Are external scripts slowing down your WordPress site?
These are anything that pull information from outside your website: Google Fonts, Analytics, embedded YouTube videos, job postings, Gravatars, even comment and social sharing plugins.
You can optimize external scripts in WordPress by hosting files locally (fonts, analytics, Facebook Pixel), selectively disabling scripts using the Asset CleanUp plugin, and adding browser hints like preconnect and prefetch. Some plugins and scripts (eg AdSense) should generally be avoided if speed is important to you. Whatever is left over, determine whether the sacrifice in performance is worth it, and whether you should delete it or find an alternative.
External scripts almost always show errors in GTmetrix under Reduce DNS Lookups:
Here’s how to optimize third party scripts:
1. Find External Scripts
Run your website through GTmetrix (the tool I recommend) and look at your PageSpeed and YSlow tab. If you expand items and see the same external script (or plugin) showing multiple times throughout your report, that probably means it’s slowing down your WordPress site. You can also use the GTmetrix Waterfall tab to find out how long each resource takes to load.
Query Monitor lets you see your slowest loading scripts, styles, and plugins:
2. Disable Unused Scripts, Styles, Plugins
Some plugins load across your entire website regardless of whether they’re being used.
Asset CleanUp lets you selectively disable unnecessary scripts, styles, and plugins from specific content. This can improve load times while reducing the number of HTTP requests. It also lets you host fonts locally, preconnect, preload, and disable unused WordPress features.
Install the plugin, edit a page, then disable any plugins or requests not used on that page:
Asset CleanUp Features:
- Disable unused scripts/plugins on certain content
- Preconnect, preload, combine, and host fonts locally
- Enable CDN URL rewrite to ensure files are optimized
- Disable embeds, dashicons, commonly unused features
- Disable XML-RPC Protocol Support partially or completely
- Optimize HTML by removing unnecessary code in the <head>
- Unload on 1 page, site-wide, by post type, or RegEx (premium feature)
Selectively Disable Plugins (Examples)
- Disable slider plugin on content without sliders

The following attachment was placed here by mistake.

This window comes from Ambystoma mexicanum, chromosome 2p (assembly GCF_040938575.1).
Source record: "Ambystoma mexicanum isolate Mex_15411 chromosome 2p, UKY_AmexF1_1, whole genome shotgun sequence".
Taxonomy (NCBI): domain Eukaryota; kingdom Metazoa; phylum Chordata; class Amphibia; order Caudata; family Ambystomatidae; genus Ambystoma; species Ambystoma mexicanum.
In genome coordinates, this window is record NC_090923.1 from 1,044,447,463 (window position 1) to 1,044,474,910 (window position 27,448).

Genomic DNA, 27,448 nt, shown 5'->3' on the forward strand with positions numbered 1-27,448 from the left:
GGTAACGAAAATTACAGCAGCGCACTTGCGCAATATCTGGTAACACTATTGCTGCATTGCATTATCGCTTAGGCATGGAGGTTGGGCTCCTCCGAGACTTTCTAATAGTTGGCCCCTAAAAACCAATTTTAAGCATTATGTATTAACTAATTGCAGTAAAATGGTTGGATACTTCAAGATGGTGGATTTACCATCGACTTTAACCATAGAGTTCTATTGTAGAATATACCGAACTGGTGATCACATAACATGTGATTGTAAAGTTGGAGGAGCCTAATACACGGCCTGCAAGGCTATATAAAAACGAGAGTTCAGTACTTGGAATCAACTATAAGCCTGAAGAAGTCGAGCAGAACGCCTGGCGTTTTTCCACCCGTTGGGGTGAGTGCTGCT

- Disable rich snippets plugin on content without rich snippets
- Disable contact form plugin on content without a contact form
- Disable AdSense or affiliate links where they aren’t being shown
- Disable social sharing plugin on all pages (since it’s usually for blog posts)
- Disable WooCommerce scripts, styles, cart fragments on non-eCommerce pages
3. Preconnect, Prefetch, And Preload External Scripts
For scripts that can’t be selectively disabled, preconnecting them helps browsers anticipate them. This won’t improve GTmetrix scores, but it can improve load times of external scripts.
Pre* Party Resource Hints supports DNS prefetch, prerender, preconnect, prefetch, and preload which are used as browser resource hints. All help load external resources faster and to my knowledge, WP Rocket only supports preloading and prefetching, but not preconnect.
Definitions (Credit: WP Rocket)
- Preconnect: tells browser to establish a connection to an external resource.
- Prefetch: tells browser to download anticipated files the user may request.
- DNS Prefetch: browser performs DNS lookups in background while user is browsing.
- Prerender: tells browser to download entire pages based on user browsing patterns.
- Preload: tells browser a navigation resource is needed and to fetch it ASAP.
Step 1: Copy all external domains you use on your website (find them in your GTmetrix and Query Monitor report), otherwise here’s a list of common domains to prefetch from Github:
Step 2: Add them to your Pre* Party Resource Hints plugin:
If you’re using WP Rocket, you can prefetch them (found in the Preload tab):
5. Host Google Fonts Locally
Hosting fonts locally should fix most font-related errors in GTmetrix.
But the best way to optimize fonts is to download them directly from the Google Fonts website, convert them to web font files using a tool like Transfonter, then add them to your CSS. Make sure you are minimal with the fonts and weights, as each one may add requests.
Step 1: Download your font(s) from Google Fonts.
Step 2: Convert them to web font files using Transfonter.
Step 3: Upload web font files to wp-content/uploads.
Step 4: Add custom fonts to your CSS.
Default URLs in stylesheet.css:
src: url('Roboto-Bold.woff2') format('woff2'),
Change these to:
src: url('http://yourwebsite.com/wp-content/uploads/fonts/Roboto-Regular.woff2') format('woff2'),
Step 5: Test the fonts in the WordPress text editor.
<h2 class="roboto_font"> Custom Font Test </h2>
<h2 class="roboto_bold_font"> Custom Font Test </h2>
6. Host Google Analytics Locally
7. Avoid Google AdSense At All Costs